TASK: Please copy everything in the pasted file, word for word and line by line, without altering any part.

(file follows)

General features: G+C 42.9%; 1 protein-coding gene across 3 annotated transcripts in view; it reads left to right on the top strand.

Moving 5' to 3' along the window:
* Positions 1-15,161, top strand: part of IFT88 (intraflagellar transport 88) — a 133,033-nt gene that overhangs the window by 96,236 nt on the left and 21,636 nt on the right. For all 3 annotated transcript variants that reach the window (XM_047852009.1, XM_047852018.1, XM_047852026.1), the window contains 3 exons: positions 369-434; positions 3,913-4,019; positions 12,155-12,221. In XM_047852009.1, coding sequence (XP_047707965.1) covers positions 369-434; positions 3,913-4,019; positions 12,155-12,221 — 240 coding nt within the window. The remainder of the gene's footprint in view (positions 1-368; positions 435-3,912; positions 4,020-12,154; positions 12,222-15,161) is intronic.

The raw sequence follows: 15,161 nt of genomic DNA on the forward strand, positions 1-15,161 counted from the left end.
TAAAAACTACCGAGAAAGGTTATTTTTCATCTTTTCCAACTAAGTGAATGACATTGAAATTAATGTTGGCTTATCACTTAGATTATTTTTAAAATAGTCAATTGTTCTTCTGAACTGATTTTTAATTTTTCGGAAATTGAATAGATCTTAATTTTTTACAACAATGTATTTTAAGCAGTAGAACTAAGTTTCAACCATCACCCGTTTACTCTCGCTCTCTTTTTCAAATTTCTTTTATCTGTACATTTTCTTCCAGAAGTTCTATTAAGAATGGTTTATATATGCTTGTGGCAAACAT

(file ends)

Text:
General features: G+C 42.9%; 1 protein-coding gene across 3 annotated transcripts in view; it reads left to right on the top strand.

Moving 5' to 3' along the window:
* Positions 1-15,161, top strand: part of IFT88 (intraflagellar transport 88) — a 133,033-nt gene that overhangs the window by 96,236 nt on the left and 21,636 nt on the right. For all 3 annotated transcript variants that reach the window (XM_047852009.1, XM_047852018.1, XM_047852026.1), the window contains 3 exons: positions 369-434; positions 3,913-4,019; positions 12,155-12,221. In XM_047852009.1, coding sequence (XP_047707965.1) covers positions 369-434; positions 3,913-4,019; positions 12,155-12,221 — 240 coding nt within the window. The remainder of the gene's footprint in view (positions 1-368; positions 435-3,912; positions 4,020-12,154; positions 12,222-15,161) is intronic.

The raw sequence follows: 15,161 nt of genomic DNA on the forward strand, positions 1-15,161 counted from the left end.
TAAAAACTACCGAGAAAGGTTATTTTTCATCTTTTCCAACTAAGTGAATGACATTGAAATTAATGTTGGCTTATCACTTAGATTATTTTTAAAATAGTCAATTGTTCTTCTGAACTGATTTTTAATTTTTCGGAAATTGAATAGATCTTAATTTTTTACAACAATGTATTTTAAGCAGTAGAACTAAGTTTCAACCATCACCCGTTTACTCTCGCTCTCTTTTTCAAATTTCTTTTATCTGTACATTTTCTTCCAGAAGTTCTATTAAGAATGGTTTATATATGCTTGTGGCAAACAT